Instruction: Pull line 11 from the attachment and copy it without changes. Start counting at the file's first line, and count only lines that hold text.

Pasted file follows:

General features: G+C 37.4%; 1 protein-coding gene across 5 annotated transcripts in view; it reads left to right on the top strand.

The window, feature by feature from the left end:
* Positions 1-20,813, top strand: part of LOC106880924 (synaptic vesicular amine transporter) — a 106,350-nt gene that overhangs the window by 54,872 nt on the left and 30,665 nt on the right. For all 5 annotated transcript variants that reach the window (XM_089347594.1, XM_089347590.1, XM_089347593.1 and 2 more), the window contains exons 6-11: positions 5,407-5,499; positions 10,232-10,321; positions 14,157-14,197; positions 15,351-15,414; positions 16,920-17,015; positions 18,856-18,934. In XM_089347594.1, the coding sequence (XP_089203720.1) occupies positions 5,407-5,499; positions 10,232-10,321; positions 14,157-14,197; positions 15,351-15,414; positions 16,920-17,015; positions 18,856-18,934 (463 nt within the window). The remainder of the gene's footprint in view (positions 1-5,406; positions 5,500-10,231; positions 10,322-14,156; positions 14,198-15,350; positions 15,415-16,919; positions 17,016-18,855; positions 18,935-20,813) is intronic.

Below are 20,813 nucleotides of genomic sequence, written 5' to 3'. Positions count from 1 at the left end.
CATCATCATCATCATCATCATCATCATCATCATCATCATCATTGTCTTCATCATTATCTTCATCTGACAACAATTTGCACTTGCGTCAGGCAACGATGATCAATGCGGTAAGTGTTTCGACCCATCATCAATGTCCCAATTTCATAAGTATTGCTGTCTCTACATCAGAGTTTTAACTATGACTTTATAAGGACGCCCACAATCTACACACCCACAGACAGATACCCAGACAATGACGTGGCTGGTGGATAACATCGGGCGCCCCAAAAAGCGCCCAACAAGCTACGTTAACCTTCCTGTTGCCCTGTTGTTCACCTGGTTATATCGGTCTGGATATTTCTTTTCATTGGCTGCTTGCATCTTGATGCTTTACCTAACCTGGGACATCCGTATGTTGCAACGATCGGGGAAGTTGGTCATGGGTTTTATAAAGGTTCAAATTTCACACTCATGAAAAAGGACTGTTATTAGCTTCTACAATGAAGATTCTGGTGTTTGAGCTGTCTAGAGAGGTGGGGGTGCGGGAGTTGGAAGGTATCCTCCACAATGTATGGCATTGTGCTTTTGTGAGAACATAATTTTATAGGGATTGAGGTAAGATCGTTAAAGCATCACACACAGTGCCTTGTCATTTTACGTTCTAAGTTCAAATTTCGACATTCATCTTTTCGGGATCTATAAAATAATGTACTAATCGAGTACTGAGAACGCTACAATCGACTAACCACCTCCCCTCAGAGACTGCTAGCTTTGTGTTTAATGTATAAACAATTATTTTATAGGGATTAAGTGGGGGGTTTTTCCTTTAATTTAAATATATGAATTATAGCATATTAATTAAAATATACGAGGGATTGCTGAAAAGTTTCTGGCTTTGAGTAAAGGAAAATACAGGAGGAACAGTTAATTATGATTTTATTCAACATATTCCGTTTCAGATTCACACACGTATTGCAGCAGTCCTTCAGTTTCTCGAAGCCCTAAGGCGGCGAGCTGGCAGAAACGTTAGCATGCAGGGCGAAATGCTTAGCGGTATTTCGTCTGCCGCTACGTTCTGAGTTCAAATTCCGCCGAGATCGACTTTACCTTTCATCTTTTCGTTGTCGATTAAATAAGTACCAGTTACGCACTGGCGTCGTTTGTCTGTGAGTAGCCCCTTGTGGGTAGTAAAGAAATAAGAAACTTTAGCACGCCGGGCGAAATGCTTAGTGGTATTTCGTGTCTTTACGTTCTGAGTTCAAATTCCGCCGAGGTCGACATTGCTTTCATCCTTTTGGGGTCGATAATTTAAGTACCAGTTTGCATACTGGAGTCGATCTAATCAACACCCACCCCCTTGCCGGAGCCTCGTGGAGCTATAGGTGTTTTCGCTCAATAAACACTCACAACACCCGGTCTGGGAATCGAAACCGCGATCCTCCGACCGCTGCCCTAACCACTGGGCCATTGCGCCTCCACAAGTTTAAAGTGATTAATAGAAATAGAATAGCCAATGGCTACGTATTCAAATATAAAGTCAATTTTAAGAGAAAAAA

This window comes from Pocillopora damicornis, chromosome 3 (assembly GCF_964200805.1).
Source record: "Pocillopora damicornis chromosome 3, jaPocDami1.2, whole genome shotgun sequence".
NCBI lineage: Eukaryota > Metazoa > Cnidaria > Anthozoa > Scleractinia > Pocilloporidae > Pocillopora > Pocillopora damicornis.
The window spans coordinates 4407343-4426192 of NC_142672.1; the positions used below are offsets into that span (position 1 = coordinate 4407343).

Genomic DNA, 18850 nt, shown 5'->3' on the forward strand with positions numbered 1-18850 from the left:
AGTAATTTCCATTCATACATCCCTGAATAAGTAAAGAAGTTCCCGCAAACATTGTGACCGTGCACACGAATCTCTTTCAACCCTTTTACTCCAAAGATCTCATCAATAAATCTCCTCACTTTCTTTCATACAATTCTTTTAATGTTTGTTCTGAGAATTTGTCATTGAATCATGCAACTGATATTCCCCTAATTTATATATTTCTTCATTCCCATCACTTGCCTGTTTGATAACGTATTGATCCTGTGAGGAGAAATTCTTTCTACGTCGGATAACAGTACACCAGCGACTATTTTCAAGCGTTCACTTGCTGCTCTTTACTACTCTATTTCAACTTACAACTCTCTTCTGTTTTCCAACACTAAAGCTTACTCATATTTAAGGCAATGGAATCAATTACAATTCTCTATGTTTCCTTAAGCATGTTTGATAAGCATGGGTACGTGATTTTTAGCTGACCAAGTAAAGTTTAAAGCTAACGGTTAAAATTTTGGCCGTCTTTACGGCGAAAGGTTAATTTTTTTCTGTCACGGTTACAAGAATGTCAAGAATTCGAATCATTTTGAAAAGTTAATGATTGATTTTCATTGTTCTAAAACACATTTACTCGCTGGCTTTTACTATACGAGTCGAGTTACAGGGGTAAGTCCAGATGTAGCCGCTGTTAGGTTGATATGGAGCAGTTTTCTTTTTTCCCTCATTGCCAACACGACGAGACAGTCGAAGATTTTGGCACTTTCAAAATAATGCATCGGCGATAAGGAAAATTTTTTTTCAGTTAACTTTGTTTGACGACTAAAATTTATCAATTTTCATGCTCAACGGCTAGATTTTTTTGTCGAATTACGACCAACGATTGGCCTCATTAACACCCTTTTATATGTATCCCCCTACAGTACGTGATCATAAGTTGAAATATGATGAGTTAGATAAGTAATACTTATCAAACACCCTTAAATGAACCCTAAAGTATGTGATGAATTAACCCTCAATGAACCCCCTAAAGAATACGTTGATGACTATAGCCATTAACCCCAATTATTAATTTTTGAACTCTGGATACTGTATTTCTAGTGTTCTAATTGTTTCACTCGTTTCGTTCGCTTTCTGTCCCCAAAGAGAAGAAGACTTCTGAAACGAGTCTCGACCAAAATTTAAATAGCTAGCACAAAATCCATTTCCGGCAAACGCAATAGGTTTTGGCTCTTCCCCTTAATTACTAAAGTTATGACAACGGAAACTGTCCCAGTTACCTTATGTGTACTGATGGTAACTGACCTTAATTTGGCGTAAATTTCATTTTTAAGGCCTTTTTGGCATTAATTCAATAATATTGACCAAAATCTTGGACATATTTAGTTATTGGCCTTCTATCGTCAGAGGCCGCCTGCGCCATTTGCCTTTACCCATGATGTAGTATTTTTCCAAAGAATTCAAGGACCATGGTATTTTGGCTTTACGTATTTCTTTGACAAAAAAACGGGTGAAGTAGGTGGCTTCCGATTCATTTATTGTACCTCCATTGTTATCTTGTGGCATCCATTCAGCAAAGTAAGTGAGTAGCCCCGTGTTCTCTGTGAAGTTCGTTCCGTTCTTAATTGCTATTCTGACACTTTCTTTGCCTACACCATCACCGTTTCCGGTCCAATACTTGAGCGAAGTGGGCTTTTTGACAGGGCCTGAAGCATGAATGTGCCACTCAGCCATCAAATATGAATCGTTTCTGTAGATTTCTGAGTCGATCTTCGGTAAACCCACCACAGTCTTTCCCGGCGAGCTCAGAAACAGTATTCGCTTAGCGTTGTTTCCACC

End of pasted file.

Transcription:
AGTAATTTCCATTCATACATCCCTGAATAAGTAAAGAAGTTCCCGCAAACATTGTGACCGTGCACACGAATCTCTTTCAACCCTTTTACTCCAAAGATCTCATCAATAAATCTCCTCACTTTCTTTCATACAATTCTTTTAATGTTTGTTCTGAGAATTTGTCATTGAATCATGCAACTGATATTCCCCTAATTTATATATTTCTTCATTCCCATCACTTGCCTGTTTGATAACGTATTGATCCTGTGAGGAGAAATTCTTTCTACGTCGGATAACAGTACACCAGCGACTATTTTCAAGCGTTCACTTGCTGCTCTTTACTACTCTATTTCAACTTACAACTCTCTTCTGTTTTCCAACACTAAAGCTTACTCATATTTAAGGCAATGGAATCAATTACAATTCTCTATGTTTCCTTAAGCATGTTTGATAAGCATGGGTACGTGATTTTTAGCTGACCAAGTAAAGTTTAAAGCTAACGGTTAAAATTTTGGCCGTCTTTACGGCGAAAGGTTAATTTTTTTCTGTCACGGTTACAAGAATGTCAAGAATTCGAATCATTTTGAAAAGTTAATGATTGATTTTCATTGTTCTAAAACACATTTACTCGCTGGCTTTTACTATACGAGTCGAGTTACAGGGGTAAGTCCAGATGTAGCCGCTGTTAGGTTGATATGGAGCAGTTTTCTTTTTTCCCTCATTGCCAACACGACGAGACAGTCGAAGATTTTGGCACTTTCAAAATAATGCATCGGCGATAAGGAAAATTTTTTTTCAGTTAACTTTGTTTGACGACTAAAATTTATCAATTTTCATGCTCAACGGCTAGATTTTTTTGTCGAATTACGACCAACGATTGGCCTCATTAACACCCTTTTATATGTATCCCCCTACAGTACGTGATCATAAGTTGAAATATGATGAGTTAGATAAGTAATACTTATCAAACACCCTTAAATGAACCCTAAAGTATGTGATGAATTAACCCTCAATGAACCCCCTAAAGAATACGTTGATGACTATAGCCATTAACCCCAATTATTAATTTTTGAACTCTGGATACTGTATTTCTAGTGTTCTAATTGTTTCACTCGTTTCGTTCGCTTTCTGTCCCCAAAGAGAAGAAGACTTCTGAAACGAGTCTCGACCAAAATTTAAATAGCTAGCACAAAATCCATTTCCGGCAAACGCAATAGGTTTTGGCTCTTCCCCTTAATTACTAAAGTTATGACAACGGAAACTGTCCCAGTTACCTTATGTGTACTGATGGTAACTGACCTTAATTTGGCGTAAATTTCATTTTTAAGGCCTTTTTGGCATTAATTCAATAATATTGACCAAAATCTTGGACATATTTAGTTATTGGCCTTCTATCGTCAGAGGCCGCCTGCGCCATTTGCCTTTACCCATGATGTAGTATTTTTCCAAAGAATTCAAGGACCATGGTATTTTGGCTTTACGTATTTCTTTGACAAAAAAACGGGTGAAGTAGGTGGCTTCCGATTCATTTATTGTACCTCCATTGTTATCTTGTGGCATCCATTCAGCAAAGTAAGTGAGTAGCCCCGTGTTCTCTGTGAAGTTCGTTCCGTTCTTAATTGCTATTCTGACACTTTCTTTGCCTACACCATCACCGTTTCCGGTCCAATACTTGAGCGAAGTGGGCTTTTTGACAGGGCCTGAAGCATGAATGTGCCACTCAGCCATCAAATATGAATCGTTTCTGTAGATTTCTGAGTCGATCTTCGGTAAACCCACCACAGTCTTTCCCGGCGAGCTCAGAAACAGTATTCGCTTAGCGTTGTTTCCACC